When I test with Cisco 2960 series switches or with ISR routers, then if port receives an Ethernet frame larger than its MTU value seen in sh int output, then device drops this frame and increases the giants counter. In my opinion this is an expected behavior. However, for example some Linux servers(different NIC vendors and thus different kernel modules) still process frames with larger MTU than seen in ip link show or ifconfig output and send fragmented reply back.

What is a correct behavior? What should a device do when it receives an Ethernet frame larger than its MTU? I would expect it to either silently drop this frame or behave like Cisco equipment which nicely counts giant frames.

  • Did any answer help you? If so, you should accept the answer so that the question doesn't keep popping up forever, looking for an answer. Alternatively, you can post and accept your own answer.
    – Ron Maupin
    Jan 4, 2021 at 23:48

1 Answer 1


The ethernet standard (IEEE 802.3) calls the large frames damaged because the bits where the FCS is supposed to be don't match the CRC of the bits coming before them. What you see the Cisco switch do is correct for the default.

Some vendors have adopted Jumbo Frames, and what you see on the servers is the use of those. Unfortunately, there is no actual standard for Jumbo Frames so the limit on the size can vary from manufacturer to manufacturer, and even on different models from the same manufacturer. For example, see Jumbo/Giant Frame Support on Catalyst Switches Configuration Example. That document tells you that the Cisco 2960 series switch can be configured to use an MTU up to 1998 bytes on 10/100 Mbps interfaces, and up to 9000 bytes on 1000 Mbps interfaces.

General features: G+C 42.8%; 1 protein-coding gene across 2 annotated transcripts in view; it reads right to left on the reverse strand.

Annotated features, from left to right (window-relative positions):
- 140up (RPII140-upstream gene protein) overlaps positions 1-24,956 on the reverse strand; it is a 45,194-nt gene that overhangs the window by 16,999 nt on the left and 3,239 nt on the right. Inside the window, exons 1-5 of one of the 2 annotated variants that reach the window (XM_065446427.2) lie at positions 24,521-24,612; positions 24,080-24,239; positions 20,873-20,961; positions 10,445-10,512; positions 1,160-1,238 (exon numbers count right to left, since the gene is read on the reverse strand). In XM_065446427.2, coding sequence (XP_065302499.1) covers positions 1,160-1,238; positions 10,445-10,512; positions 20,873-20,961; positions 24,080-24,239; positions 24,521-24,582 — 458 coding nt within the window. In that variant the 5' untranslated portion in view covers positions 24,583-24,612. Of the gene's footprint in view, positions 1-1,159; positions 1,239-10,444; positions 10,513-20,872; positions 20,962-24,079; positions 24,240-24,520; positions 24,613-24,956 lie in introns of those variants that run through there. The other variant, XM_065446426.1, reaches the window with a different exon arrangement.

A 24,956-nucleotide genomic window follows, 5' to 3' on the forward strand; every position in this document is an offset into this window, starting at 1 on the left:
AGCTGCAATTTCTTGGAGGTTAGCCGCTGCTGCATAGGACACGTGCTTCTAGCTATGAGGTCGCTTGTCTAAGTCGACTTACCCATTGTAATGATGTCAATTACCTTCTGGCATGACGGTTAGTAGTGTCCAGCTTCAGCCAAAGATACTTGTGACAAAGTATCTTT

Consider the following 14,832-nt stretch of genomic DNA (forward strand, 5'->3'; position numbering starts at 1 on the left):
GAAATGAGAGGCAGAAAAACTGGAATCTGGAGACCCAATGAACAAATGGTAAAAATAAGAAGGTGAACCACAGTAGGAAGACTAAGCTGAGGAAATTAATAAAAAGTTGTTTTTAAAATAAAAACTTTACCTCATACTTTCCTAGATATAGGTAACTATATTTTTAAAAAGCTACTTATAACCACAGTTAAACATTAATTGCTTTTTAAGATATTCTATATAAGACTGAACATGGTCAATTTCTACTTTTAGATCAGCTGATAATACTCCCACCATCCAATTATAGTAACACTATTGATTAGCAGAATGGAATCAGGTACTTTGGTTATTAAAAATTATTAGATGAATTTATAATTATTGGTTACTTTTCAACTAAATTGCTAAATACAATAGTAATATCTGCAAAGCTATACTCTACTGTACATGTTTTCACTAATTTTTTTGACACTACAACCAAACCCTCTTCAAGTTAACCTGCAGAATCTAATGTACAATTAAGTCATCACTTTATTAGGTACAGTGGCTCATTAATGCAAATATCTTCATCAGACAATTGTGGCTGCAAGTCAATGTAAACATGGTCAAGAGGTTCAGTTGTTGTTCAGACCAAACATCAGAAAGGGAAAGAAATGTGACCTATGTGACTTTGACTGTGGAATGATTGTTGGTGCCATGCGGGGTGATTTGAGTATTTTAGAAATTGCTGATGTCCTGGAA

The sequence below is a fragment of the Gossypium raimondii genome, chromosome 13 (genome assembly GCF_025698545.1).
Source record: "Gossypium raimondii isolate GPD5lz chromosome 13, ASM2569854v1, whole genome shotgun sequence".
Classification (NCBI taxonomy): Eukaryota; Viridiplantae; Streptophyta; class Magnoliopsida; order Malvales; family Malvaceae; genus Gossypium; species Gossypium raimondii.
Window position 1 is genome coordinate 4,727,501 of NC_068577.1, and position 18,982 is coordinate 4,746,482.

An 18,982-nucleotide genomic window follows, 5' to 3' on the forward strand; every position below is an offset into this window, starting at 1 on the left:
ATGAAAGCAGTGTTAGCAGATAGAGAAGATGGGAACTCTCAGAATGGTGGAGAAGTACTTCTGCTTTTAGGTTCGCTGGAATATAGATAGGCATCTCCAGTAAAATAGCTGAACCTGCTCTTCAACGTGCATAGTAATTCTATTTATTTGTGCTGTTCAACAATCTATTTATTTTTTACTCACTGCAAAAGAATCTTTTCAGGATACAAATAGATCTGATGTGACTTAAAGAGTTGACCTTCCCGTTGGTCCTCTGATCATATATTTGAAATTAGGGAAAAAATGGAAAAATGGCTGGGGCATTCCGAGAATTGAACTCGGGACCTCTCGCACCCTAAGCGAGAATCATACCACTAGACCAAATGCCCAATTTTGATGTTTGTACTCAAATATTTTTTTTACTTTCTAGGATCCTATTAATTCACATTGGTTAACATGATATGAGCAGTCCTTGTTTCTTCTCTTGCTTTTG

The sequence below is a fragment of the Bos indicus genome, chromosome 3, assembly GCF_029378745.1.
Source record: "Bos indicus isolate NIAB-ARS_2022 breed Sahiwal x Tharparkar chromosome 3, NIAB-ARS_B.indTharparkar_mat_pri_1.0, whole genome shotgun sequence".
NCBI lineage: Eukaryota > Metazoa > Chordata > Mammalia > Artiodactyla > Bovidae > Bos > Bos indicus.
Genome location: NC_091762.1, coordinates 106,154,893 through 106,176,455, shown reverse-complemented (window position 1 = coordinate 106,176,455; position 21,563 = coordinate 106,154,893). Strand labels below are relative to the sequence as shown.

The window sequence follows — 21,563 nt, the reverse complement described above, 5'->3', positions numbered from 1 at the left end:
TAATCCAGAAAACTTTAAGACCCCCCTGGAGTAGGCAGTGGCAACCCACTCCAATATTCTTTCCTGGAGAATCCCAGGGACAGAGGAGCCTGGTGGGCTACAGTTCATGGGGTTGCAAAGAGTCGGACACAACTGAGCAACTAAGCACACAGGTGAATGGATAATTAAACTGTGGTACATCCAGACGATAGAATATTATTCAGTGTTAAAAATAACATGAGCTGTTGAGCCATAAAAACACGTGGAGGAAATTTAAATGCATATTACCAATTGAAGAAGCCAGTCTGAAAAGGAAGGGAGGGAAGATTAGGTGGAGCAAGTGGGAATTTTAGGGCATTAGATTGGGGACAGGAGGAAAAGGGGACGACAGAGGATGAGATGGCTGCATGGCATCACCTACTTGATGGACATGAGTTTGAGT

• Thanks! What I find especially confusing on those servers is that for transmitted frames the MTU value seen in ip link show or ifconfig applies, but for received frames they have some hidden much higher MTU. For example, one NIC with e1000e driver had this hidden Rx MTU at 4210 bytes while MTU seen in ifconfig was 1500 bytes. Another NIC with r8169 driver had this hidden Rx MTU at 8166 bytes while again ifconfig reported 1500 byte MTU and ICMP echo request messages with DF bit set and >1472 byte payload sent out from this server reported that the message is too long.
    – Martin
    Feb 4, 2017 at 23:18
  • You seem to be confusing some things. The DF bit applies to the IP header to tell routers not to fragment layer-3 IP packets. Ethernet is a layer-1/2 set of protocols that really don't know or care about layer-3 protocols, e.g. IP. Also, as I pointed out, there is no standard for Jumbo Frames. The ethernet standard (IEEE 802.3) has a payload (MTU) of 1500 bytes, period.
    – Ron Maupin
    Feb 5, 2017 at 1:12

Your Answer

By clicking “Post Your Answer”, you agree to our terms of service and acknowledge that you have read and understand our privacy policy and code of conduct.

Not the answer you're looking for? Browse other questions tagged or ask your own question.